Step 3: Leak Found!

Here is one leak - a pinhole in the weld where I had previously repaired the cracked manifold.
I had loads of leaks, leaking manifold, cracks in both flexible downpipes, a leak round the O2 sensor, leaking round the body of the cat and a massive leak where the front part of the system is joined to the rear.

(repairing the cracked manifold is another story)



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    29 Discussions

    This is extremely dangerous idea as you will likely suck fuel fumes into the vacuum cleaner (I haven't seen any domestic or shop vacs with brushless motors yet so they will have sparks) that will ignite and set the vacuum cleaner on fire and then possibly your car. It is a 4 stoke engine after all so one of the cylinder at least will be on the compression stroke when the engine stopped (post fuel injection but pre ignition). There will also be some combustible blow-by gas in the crank case that will be drawn out by the vacuum. If there is some other undiagnosed issue such as a dribbling injector (or leaking carburettor) the risk is even greater. You'll get away with it 80% of the time but the other 20% of the times will end catastrophically and may even get you a Darwin Award.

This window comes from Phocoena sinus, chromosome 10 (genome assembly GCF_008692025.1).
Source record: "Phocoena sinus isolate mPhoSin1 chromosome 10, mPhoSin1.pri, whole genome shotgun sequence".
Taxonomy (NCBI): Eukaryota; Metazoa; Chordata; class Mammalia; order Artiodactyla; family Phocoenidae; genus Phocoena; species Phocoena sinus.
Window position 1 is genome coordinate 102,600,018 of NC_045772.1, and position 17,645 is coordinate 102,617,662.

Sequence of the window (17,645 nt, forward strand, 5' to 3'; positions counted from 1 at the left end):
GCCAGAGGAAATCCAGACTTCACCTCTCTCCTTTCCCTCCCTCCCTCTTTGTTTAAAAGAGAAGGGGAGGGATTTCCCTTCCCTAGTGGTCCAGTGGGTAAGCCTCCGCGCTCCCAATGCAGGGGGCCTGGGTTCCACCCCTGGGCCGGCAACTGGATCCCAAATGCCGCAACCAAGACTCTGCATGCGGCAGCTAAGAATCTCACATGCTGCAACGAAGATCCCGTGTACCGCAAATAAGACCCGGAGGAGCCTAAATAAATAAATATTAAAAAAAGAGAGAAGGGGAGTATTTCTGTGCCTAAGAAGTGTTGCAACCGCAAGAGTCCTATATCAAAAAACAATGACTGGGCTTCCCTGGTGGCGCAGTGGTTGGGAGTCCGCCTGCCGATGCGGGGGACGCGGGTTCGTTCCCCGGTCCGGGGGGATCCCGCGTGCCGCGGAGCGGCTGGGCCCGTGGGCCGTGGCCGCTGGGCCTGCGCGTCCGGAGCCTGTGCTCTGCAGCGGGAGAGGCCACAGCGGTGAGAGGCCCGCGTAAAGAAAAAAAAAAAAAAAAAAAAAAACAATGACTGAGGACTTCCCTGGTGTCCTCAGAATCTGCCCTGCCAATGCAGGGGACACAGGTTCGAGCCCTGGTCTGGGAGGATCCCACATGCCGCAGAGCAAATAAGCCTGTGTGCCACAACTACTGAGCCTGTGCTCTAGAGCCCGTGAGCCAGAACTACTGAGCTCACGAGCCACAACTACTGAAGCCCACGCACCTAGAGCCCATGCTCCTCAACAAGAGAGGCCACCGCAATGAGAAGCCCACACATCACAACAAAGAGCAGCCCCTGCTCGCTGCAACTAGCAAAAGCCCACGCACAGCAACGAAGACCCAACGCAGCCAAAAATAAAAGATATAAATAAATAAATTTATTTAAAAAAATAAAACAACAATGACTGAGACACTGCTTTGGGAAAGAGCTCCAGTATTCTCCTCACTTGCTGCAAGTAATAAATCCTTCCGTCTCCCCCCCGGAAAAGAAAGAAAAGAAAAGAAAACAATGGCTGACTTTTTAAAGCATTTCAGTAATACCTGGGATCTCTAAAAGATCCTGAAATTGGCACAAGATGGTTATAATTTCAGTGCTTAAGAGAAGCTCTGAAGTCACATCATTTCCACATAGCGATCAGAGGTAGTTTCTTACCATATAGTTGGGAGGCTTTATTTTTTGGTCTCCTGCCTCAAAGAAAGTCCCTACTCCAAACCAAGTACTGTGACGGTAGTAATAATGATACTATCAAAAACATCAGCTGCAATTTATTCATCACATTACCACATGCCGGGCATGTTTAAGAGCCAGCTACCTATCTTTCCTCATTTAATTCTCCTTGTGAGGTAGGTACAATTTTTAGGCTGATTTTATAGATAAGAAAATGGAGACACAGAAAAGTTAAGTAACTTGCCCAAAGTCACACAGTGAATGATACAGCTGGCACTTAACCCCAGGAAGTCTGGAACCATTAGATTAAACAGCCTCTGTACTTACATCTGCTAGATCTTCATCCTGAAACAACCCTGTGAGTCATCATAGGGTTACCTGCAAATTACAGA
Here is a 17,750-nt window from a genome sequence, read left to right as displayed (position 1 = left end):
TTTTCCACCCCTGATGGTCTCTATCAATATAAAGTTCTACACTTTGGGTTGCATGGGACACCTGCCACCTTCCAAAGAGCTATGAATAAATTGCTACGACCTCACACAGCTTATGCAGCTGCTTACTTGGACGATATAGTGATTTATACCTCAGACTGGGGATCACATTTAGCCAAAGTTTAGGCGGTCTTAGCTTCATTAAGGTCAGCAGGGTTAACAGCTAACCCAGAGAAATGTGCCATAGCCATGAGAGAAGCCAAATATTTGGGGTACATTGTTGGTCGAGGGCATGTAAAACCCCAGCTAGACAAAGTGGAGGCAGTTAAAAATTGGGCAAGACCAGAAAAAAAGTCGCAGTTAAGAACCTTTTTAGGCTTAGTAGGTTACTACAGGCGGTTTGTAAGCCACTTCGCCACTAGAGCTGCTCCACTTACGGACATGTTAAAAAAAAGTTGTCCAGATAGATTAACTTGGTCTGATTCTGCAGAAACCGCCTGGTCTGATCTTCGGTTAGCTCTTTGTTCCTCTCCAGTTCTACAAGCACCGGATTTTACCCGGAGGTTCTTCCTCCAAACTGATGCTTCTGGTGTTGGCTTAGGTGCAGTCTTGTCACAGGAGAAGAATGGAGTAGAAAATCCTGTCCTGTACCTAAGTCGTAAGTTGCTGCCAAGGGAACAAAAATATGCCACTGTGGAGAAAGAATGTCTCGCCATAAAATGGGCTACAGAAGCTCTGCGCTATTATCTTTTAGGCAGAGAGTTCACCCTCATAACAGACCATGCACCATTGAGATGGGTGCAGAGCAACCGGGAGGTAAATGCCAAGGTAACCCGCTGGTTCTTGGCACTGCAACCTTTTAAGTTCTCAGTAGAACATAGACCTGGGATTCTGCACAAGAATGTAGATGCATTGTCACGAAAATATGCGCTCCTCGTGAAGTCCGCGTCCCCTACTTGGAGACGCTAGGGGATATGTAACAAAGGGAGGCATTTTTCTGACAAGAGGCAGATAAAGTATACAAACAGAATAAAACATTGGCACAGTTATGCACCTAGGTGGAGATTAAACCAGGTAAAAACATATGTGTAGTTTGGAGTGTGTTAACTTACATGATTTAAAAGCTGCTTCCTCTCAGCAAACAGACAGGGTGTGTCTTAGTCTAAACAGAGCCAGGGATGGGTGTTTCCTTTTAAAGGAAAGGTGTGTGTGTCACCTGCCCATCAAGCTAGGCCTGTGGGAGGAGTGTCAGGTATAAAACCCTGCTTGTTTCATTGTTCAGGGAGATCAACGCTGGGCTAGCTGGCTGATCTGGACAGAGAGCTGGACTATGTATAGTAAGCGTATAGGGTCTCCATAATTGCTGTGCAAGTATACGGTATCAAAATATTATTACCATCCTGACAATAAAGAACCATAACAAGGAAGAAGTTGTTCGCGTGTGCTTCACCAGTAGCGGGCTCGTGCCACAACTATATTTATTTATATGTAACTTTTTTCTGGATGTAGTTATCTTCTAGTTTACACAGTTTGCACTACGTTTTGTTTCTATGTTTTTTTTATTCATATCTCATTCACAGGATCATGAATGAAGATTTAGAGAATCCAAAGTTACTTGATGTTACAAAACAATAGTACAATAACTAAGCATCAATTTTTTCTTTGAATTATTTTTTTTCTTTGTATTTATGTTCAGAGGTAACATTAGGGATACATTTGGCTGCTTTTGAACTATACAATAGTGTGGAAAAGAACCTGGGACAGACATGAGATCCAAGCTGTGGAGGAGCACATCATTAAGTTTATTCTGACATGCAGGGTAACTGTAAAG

1 reply

    You are correct. I just posted the same thing and then did a word search and found yours. These guys are headed for the ER. Good catch.

    Great instructable! I used my shop vac to blow air into the tailpipe of my Ford F350-- then I sprayed soapy solution all over the joints and found leaks easily without having to run the engine. Thanks